EntMarch 2007 prizes with Carmen Isasa, directora of the Curt Ficcions association in the centre (Photo: Bertrand)
Curt Ficcions. The Quijotes of the short film genre from this Spanish association avoid digital media and concentrate on 35mm formats, although they do accept short animations amongst their participants. Every year the ten-member staff organise the Curt Ficcions Festival, one of the most prominent and prestigious Spanish short film festivals. The eleventh edition takes place in cinemas in February 2008.
21 finalists are selected months in advance. Their 12-minute maximum films are screened in blocks of seven as 'trailers' or warm-ups to the main film, and this over a period of three weeks across cinemas in Madrid and Barcelona. The five winners, selected by the jury and the public, tour 21 Spanish cities until summer. Toni Bestard, one of the winners of the 2007 edition for her piece Equipajes ('Baggage'), says that 'the biggest prize is people watching your film on the big screen.'
Short films have also begun to live big screen existences in other countries. Thanks to the Cervantes Institute, four years ago a part of the team were able to start subtitling the best short films in French to be able to travel and promote them - and the genre - more effectively. On 21 November, after visiting Morocco and Brussels, the team are in Paris, and later will head to Lyon and Bordeaux. This is one of their 'extra' activities – all free of charge – which the association organises as well as the annual festival. As part of the francophone tour, Curt Ficcions organise free matinees for institutions and masterclasses for audiovisual students.
'Cirugia' ('Surgery'), short film prize winner from 2006, the tenth edition of the Curt Ficcions festival
From one of the grey warehouses in the coastal neigbourhood of Poblenou, in an orange cubicle with a skylight, the other part of the team is currently organising the ins and outs of the film projections from Spain's alternative capital, Barcelona. Like a rag bag, they accumulate posters and films from the last ten editions and from other accompanying festivals. It's from here that Carmen Isasa leads the association's young team. 'We've been trying for years to get the short film back on the cinema screens and increase its number of spectators,' she says. One of her plans to make this viable is to 'ensure five cents of every euro of takings goes to the short films which screen before the main film.'
In Tangers, Curt Ficcions began to produce documentaries as well as films. Carmen Isasa sees this as a 'prime example of joint production between the festival and the Cervantes Institute. We hope to reproduce this partnership in other countries.' Her comments throw up the difference between organisations like the Cervantes Institute, who collaborate and diffuse short films, to the Academy of Spanish Cinema which controversially eliminated the 'short film' category in the Spanish version of the Oscars this year, the Goyas, to speed up the presentations of other awards.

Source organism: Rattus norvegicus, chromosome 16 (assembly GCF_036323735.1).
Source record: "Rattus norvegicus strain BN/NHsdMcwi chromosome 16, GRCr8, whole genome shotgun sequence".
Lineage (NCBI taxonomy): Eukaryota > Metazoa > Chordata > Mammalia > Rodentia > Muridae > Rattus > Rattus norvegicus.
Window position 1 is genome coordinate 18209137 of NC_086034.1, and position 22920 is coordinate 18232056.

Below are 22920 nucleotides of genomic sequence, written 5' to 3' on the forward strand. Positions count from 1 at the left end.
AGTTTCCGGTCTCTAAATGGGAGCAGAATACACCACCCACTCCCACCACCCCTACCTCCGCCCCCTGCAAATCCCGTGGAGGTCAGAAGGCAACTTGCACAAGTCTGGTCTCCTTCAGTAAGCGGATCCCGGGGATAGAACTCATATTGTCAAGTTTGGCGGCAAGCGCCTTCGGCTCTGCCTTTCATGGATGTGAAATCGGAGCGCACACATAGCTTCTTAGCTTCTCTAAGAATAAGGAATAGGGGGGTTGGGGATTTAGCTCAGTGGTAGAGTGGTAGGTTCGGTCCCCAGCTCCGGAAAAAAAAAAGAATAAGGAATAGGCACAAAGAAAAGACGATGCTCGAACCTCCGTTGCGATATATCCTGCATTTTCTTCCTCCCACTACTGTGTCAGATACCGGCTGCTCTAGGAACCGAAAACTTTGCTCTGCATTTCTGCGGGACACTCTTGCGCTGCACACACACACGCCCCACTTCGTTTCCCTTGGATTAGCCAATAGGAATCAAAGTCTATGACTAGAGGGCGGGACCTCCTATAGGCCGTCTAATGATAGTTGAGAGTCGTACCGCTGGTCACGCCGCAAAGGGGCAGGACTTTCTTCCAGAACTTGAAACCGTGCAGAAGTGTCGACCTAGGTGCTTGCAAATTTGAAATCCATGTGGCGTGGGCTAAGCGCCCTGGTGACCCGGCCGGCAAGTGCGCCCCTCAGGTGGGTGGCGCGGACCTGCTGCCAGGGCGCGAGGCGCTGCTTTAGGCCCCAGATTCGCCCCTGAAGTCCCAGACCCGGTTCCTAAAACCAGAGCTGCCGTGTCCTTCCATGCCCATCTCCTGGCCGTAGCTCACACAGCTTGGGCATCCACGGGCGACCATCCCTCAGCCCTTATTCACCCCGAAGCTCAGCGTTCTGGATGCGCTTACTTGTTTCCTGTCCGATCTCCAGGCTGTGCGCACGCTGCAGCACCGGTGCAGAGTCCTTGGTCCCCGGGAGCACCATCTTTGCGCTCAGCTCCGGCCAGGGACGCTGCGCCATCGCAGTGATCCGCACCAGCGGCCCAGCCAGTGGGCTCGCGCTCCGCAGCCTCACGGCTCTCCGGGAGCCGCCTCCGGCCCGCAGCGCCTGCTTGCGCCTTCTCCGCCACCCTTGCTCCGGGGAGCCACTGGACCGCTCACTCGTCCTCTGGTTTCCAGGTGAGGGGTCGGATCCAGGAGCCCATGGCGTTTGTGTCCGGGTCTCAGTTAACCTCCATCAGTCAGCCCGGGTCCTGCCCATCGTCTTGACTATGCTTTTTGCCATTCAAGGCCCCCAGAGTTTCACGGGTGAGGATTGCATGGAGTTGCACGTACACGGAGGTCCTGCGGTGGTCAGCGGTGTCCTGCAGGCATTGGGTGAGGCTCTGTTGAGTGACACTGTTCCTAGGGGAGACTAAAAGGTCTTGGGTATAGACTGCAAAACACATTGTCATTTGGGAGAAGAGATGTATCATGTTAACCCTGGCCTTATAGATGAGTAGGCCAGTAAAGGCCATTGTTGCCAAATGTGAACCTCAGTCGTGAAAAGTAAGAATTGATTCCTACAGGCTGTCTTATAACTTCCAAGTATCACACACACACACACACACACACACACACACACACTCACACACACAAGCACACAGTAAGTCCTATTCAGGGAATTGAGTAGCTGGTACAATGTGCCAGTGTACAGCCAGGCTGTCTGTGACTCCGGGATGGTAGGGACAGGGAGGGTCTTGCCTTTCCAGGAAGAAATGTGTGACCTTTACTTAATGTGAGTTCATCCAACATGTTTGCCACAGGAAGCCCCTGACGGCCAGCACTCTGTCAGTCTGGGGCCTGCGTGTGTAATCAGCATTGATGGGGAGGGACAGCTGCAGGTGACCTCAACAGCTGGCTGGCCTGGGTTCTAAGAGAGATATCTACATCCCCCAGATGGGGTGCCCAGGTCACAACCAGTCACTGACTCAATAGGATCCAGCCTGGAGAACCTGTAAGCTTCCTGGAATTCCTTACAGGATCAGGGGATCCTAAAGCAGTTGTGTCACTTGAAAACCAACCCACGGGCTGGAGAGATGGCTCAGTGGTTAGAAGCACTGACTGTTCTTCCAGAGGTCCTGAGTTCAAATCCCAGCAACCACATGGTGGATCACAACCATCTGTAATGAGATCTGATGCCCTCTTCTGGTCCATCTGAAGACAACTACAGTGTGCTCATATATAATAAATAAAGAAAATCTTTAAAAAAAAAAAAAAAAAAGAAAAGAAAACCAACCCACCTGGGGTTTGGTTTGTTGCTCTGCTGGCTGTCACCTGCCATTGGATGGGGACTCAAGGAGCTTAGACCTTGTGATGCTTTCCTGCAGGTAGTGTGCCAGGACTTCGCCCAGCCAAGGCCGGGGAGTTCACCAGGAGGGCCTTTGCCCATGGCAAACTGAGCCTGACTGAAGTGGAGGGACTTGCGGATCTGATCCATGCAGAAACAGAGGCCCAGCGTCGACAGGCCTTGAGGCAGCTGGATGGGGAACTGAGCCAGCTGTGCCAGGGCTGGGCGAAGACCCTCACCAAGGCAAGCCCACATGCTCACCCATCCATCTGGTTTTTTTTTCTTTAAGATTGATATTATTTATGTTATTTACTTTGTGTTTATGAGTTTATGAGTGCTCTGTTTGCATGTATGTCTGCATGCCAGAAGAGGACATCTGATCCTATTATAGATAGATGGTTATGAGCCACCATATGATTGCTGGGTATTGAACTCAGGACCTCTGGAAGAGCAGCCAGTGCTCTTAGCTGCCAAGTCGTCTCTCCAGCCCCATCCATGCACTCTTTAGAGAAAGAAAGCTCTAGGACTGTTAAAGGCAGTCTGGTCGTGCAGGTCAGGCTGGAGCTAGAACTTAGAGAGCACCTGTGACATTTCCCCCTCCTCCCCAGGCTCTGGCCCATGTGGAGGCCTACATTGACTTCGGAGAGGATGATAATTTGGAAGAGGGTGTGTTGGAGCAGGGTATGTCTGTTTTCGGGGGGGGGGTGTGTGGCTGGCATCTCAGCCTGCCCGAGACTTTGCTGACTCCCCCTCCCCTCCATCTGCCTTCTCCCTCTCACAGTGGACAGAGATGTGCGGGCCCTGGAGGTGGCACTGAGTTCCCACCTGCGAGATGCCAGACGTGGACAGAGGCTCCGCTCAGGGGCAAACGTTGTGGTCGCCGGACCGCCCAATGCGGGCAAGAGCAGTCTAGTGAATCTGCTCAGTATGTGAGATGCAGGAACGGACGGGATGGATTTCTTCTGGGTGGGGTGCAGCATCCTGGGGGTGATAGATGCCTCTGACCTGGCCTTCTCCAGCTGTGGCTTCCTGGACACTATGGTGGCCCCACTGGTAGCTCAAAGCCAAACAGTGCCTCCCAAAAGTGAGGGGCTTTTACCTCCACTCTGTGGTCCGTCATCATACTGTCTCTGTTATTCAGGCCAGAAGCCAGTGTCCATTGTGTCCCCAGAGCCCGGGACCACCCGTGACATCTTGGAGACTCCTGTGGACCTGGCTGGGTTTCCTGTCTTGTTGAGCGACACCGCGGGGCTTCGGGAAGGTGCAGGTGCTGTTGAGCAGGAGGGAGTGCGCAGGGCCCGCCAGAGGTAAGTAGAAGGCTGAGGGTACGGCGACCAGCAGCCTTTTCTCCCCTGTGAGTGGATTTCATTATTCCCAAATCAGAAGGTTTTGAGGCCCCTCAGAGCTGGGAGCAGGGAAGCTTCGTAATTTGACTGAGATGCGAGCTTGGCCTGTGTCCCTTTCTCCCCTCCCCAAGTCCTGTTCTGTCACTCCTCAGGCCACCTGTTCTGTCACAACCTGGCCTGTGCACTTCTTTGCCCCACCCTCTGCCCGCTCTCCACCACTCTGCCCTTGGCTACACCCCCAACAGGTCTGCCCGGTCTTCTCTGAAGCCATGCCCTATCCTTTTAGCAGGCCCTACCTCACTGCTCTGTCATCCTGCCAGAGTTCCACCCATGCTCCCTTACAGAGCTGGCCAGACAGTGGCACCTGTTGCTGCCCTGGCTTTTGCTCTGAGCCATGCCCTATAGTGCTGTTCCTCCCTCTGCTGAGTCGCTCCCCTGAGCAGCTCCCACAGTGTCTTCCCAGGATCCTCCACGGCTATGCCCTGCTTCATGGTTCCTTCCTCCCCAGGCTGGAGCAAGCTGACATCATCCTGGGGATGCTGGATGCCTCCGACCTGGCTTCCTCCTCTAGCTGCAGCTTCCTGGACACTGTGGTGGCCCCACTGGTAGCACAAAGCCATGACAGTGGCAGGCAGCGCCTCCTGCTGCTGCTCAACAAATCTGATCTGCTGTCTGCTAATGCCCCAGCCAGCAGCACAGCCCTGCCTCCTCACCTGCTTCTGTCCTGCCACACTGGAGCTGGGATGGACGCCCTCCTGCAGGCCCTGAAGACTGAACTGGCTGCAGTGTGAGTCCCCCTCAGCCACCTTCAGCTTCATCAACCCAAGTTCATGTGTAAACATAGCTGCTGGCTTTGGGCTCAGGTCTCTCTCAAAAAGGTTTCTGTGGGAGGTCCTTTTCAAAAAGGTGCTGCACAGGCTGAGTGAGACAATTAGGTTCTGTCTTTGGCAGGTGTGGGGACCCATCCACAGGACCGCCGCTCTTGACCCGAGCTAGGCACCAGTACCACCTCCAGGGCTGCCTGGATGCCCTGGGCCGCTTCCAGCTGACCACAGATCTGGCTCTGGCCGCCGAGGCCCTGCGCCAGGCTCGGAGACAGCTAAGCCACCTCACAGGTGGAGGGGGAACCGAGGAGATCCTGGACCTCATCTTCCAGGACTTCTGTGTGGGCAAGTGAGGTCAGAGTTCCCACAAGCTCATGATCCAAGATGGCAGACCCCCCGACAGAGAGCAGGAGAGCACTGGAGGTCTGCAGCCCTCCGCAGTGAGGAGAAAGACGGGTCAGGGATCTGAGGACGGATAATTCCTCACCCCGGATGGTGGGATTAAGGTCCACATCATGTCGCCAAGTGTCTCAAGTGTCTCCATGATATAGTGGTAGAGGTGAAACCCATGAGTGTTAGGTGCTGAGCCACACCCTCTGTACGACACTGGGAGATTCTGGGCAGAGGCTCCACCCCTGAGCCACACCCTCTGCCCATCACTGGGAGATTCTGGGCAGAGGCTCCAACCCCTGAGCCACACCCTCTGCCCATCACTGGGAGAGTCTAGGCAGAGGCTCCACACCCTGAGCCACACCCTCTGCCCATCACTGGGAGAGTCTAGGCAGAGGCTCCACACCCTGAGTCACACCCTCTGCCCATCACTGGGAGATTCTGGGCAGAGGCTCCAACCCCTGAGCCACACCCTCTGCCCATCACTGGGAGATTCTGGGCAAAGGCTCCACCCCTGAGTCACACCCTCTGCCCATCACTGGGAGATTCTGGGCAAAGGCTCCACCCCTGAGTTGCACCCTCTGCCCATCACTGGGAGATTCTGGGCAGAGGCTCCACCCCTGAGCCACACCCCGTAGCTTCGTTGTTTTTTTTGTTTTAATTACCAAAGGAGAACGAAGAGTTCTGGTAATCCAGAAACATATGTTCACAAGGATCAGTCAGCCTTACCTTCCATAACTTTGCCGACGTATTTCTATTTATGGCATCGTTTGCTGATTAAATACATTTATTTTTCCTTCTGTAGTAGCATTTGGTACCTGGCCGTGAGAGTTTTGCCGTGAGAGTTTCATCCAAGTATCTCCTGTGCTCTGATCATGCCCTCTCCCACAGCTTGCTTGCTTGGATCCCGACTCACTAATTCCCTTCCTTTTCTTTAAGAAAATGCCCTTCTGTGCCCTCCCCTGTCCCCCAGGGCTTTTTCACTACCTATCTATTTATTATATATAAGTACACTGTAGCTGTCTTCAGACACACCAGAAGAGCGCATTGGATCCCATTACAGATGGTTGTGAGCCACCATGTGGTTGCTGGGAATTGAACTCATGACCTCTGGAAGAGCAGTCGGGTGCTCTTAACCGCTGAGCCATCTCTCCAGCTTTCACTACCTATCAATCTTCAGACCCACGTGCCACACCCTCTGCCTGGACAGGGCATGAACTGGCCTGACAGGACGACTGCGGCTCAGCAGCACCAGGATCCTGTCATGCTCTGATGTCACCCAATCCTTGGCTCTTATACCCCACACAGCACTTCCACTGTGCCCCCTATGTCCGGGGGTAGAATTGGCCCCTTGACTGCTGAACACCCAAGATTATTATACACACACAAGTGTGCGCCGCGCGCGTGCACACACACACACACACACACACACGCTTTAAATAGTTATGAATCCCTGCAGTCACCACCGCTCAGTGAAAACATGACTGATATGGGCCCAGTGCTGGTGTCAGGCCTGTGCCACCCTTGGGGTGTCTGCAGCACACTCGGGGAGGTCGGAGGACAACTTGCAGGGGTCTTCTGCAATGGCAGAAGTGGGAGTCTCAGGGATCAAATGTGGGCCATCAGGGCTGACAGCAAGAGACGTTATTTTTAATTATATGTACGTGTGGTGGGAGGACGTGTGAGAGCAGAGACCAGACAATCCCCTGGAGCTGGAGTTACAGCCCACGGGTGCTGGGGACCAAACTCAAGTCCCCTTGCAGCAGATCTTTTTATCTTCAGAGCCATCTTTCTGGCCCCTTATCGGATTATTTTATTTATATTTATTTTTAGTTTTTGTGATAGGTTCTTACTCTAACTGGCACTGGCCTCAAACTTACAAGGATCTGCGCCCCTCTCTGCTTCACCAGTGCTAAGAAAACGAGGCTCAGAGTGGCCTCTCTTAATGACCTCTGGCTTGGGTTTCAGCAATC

The reaction from the short film collective has materialised into the platform Indignados ('Indignant'). Without official representatives, the group try to channel the reasons for their disagreement with the decision taken by the Academy of Arts and Cinematographic Sciences of Spain. Without prior warning, the latter advanced entry dates for short films and also reduced screentime from thirty to twenty minutes, making many candidates unable to participate. On top of this, short film prizes won't appear on the televised gala for the Goya awards, but during a discreet dinner without cameras.
The platform's manifesto explains that Spanish short film 'is not a young genre in the hands of young fans, but an important part of our cinematography which enjoys an international prestige comparable to feature films. For over a decade,' they add, 'watching Spanish short films in Venice, Sundance, Berlin, Clermont-Ferrand or the Oscars from the Academy of American Cinema, has stopped being an exception and has converted into being the norm.'
So normal, that the short film A las 7:35 de la mañana ('At 7.25 in the morning') by Nacho Vigalondo was nominated in the 2007 Oscars, having previously picked up an awarde with Curt Ficcions. Likewise J.A. Bayona, a director whose opera El orfanato ('The Orphanage') has been selected for a Goya in the 'best foreign film' category in 2008 – and rumours have it, for an Oscar too. Bayona previously won the 1999 Curt Ficcions award for his short film Mis vacaciones ('My Holidays').
Goosebump shots (not for profit)
At the very least, the ideas, themes and criticism which short films tackle manage to evade censorship and the 'politically correct' quota which the huge mass of public consumers demand. This essence of freedom stops short film becoming a commercial monster, and that's how it keeps going in the current situation amidst all the changes in technology and habits. The triumph of the short format doesn't affect this and continues to appear in the meanwhile in cinemas and on television. It seems the genre doesn't want to stop being a part of this ritual of travelling festival circuits, which shut their curtains after the cinema forums and debates are over.
Whilst Curt Ficcions tries to share its short films in different languages, the wait for the last word from the Academy of Spanish Cinema continues – by cutting short film out of their spectacle, they cut the short film, forgetting that what eats up this sector itself are the prizes and prestige of the festivals.
'Nasija' – one of the short film winners from 2006, the tenth edition of the Curt Ficcions festival
Catch the Curt Ficcions crew in France this month
PARIS: 21 nov, 16.30h y 19.00h - Cine Le Latina
VILLEURBANNE: 26 November, 20.45h Cine Le Zola
BORDEAUX: 29 November, 20.15h Centre Jean Vigo
Photos: Curt Ficcions. Vídeos: 'Cirugía' (queridoantonio/ Youtube), 'Nasija' (M0nch4/ Youtube)